Handicap parking abuse on the rise

Published: Dec. 6, 2018 at 3:05 PM CST
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SHREVEPORT, LA (KSLA) - According to a recent survey, 74 percent of people acknowledge seeing an able-bodied person park improperly in a spot designated for someone with disabilities.

A fact that doesn’t surprise Mitch Iddins in the least.

“On a daily basis it happens all over town all day long, just about everywhere I go,” he said.

Iddins became a paraplegic at the age of 18 following a swimming accident.

“It happened so simple, it was around midnight and I was out with some friends, and I just kind of leaned in the pool and hit my head on the bottom,” said Iddins.

“Broke my neck, didn’t even know I broke my neck. Didn’t feel any pain all I knew was I couldn’t move, and I was face down in the water.”

But today, he is the Director of Independent Living at New Horizons Independent Living Center in Shreveport, and an advocate for people with disabilities.

On a recent sunny fall afternoon, Iddins rode his electric wheelchair into his modified grey Toyota van and drove me around Shreveport and Bossier to show firsthand how easy it is to find people parking illegal in handicap accessible spaces.

“There’s not really a lot of accessible parking, compared to the number of people that are out there shopping and going to various places,” said Iddins. “And now that it’s close to the holidays, people are notorious for violating it during the holidays.”

Sure enough, cruising through a crowded shopping center parking lot in Bossier City, Iddins quickly identified five different vehicles that appeared to be parked illegally in spots designated for people with special needs or disabilities.

“People that don’t have an appropriate placard, either hanging from the visor, or an appropriate license plate,” Iddins said.

Iddins thinks a lot of able-bodied people park in these reserved spaces because they are simply unaware why people with disabilities need the accommodation.

‘A lot of people think it is ‘Oh they just want to want to be up close, so they can get in and get out quick,” said Iddins. “It’s not that at all. It’s a public safety issue.”

If you are at a shopping center and someone has illegally used up all the accessible space, and you are in a van like me and use a wheelchair, you end up having to park in the back, far away,” Iddins said.

“When you’re coming through the back of a parking lot, people don’t often see somebody in a wheel chair. You know we sit a lot lower,” said Iddins. “And I’ve almost gotten hit. And I’ve got friends who’ve gotten hit and run over in that same situation.”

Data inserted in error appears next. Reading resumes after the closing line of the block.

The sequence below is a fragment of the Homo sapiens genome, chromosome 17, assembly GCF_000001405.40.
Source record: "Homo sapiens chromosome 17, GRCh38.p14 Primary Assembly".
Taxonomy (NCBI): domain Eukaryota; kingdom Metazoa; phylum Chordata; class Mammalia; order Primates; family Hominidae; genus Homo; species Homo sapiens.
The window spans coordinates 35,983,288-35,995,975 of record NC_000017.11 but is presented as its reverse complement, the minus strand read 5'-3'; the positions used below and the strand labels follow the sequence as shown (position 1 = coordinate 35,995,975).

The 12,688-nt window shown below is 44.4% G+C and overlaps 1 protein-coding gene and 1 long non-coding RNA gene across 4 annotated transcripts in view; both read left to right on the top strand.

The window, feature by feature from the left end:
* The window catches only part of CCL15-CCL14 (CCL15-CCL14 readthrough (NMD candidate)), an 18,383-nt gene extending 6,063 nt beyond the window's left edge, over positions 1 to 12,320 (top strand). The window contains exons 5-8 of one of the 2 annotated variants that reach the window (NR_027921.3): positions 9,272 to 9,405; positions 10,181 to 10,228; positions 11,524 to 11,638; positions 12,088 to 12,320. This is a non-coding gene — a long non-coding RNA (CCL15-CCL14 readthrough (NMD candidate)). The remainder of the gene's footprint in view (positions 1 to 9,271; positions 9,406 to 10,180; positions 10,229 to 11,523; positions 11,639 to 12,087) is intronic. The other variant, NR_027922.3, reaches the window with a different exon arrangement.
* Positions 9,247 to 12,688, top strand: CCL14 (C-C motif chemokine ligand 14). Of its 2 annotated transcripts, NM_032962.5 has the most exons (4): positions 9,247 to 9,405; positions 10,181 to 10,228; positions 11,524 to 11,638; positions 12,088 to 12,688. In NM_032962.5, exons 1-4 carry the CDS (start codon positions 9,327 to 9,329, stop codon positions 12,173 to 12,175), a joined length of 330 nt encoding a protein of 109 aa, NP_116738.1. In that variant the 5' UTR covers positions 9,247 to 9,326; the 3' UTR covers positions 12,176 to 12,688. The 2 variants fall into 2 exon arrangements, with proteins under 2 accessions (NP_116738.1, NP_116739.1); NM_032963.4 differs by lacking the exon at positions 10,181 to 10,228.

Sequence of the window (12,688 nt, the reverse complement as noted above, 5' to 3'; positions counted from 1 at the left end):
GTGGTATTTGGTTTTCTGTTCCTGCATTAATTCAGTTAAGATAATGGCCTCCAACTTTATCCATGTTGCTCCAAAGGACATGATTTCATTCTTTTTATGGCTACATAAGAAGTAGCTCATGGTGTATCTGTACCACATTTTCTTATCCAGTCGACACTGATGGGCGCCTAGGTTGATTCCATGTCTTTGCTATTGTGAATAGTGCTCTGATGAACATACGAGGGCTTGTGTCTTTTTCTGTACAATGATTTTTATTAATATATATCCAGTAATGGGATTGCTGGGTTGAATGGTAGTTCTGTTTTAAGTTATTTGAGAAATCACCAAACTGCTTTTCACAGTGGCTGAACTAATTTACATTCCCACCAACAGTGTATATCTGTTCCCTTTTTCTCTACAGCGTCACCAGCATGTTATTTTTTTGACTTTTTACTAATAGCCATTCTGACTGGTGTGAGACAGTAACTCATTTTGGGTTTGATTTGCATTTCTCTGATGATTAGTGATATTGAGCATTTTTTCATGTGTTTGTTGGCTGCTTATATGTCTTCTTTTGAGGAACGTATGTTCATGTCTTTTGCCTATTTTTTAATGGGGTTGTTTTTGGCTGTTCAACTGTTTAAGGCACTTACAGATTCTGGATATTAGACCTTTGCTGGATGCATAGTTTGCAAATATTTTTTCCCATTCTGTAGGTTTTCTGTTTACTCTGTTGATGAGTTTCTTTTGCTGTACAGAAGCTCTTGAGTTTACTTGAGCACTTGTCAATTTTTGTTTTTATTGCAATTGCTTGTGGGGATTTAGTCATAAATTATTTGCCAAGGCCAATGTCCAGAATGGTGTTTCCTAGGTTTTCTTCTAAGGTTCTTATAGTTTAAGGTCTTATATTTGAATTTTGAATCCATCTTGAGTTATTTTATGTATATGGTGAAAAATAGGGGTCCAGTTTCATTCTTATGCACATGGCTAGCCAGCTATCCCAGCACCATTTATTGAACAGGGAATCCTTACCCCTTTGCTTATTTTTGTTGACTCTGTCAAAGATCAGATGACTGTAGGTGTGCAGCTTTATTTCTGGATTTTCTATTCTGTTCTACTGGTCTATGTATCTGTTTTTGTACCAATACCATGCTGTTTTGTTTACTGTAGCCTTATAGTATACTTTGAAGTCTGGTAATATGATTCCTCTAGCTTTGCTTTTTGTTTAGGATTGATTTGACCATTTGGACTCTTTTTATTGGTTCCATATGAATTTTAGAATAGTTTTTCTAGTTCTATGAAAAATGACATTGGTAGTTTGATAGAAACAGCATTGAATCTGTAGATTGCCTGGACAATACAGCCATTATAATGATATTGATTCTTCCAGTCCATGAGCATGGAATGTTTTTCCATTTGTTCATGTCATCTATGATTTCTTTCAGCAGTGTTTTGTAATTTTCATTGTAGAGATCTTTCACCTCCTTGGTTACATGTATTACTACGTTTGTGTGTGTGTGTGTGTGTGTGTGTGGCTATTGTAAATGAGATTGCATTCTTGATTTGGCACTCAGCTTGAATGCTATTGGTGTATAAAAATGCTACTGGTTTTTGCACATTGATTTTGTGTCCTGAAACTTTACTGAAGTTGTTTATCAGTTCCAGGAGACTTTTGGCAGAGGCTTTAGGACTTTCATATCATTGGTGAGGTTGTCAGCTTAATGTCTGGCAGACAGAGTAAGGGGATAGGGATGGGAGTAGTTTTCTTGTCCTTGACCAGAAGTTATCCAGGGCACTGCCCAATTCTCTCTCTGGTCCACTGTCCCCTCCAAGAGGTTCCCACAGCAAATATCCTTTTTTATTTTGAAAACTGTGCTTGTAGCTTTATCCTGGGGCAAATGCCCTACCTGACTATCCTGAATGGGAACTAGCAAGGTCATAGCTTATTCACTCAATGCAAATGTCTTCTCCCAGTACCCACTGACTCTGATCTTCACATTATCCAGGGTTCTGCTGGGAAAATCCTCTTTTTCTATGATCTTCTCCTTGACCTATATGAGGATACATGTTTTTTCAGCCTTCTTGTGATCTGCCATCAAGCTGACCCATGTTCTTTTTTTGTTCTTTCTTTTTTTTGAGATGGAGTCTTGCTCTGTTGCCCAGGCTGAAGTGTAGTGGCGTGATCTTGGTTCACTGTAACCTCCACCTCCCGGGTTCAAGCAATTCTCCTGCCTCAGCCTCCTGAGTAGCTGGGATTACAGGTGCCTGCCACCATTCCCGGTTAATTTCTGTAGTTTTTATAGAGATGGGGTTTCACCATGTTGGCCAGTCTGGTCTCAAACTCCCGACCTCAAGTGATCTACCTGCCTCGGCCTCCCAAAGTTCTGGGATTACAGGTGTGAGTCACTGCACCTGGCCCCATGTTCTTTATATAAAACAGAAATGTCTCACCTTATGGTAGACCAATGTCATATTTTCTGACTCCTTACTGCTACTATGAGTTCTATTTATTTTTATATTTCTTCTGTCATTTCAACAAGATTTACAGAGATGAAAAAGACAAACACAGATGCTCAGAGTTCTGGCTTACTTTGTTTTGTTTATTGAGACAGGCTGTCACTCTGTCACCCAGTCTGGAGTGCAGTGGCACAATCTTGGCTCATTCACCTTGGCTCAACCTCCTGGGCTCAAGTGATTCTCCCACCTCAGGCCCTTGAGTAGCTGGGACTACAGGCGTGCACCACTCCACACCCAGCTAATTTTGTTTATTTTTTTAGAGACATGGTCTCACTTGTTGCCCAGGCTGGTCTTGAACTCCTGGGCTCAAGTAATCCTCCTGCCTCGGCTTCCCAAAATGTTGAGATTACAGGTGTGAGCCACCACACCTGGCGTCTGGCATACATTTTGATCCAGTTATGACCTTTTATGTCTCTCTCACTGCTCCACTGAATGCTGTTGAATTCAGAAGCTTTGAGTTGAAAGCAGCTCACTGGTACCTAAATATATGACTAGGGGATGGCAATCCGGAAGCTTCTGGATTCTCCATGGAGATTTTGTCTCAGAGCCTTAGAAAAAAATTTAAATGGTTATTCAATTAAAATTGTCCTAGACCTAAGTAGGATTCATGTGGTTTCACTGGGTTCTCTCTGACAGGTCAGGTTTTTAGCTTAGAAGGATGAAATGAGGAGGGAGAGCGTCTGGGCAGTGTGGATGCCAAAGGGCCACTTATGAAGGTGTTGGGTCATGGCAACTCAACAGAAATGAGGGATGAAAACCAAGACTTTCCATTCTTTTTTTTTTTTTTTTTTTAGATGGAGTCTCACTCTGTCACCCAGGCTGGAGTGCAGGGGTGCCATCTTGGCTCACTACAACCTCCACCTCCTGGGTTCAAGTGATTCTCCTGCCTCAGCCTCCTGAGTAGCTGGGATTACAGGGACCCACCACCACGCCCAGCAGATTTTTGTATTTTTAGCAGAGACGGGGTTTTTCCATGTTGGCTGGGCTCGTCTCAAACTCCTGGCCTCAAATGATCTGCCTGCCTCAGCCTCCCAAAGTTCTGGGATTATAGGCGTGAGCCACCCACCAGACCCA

According to Iddins, illegal parking in accessible spaces happens a lot in downtown Bossier City and Shreveport as well. In fact, on another trip through downtown Shreveport, in less than thirty minutes we identified five more vehicles that appeared to be parked illegal in reserved spots.

Parking authorities from both cities do aggressively enforce the illegal parking, and in fact according to public records, over the past twelve months Shreveport issued 353 citations and Bossier City wrote 165.

But as Mitch points out, parking enforcement authorities can’t be everywhere.

“Those are just the people that got caught, those are just the people that got issued a citation,” Iddins said. “Goes to show that we’ve got a problem. And I’ve known for years that we’ve had a problem with this issue.”

A further examination of public records show in Shreveport, accessible spaces on Travis Street and Texas Street, as well as Shreveport Regional Airport are the most frequently abused spaces.

Over in Bossier City, the biggest area of concern when it comes to illegal handicap parking is the Louisiana Boardwalk and a couple of apartment complexes.

While Mitch isn’t angry with people who use the spaces improperly, he does want to educate the public and let them know, that every time an able-bodied person tried speeding up their day by using an accessible parking space, they put the safety of a person with disabilities at risk.

“I just want people with disabilities to be able to get out and have a quality of life, to enjoy their communities and enjoy life. That’s why I’m such a passionate advocate for people man,” said Iddins.

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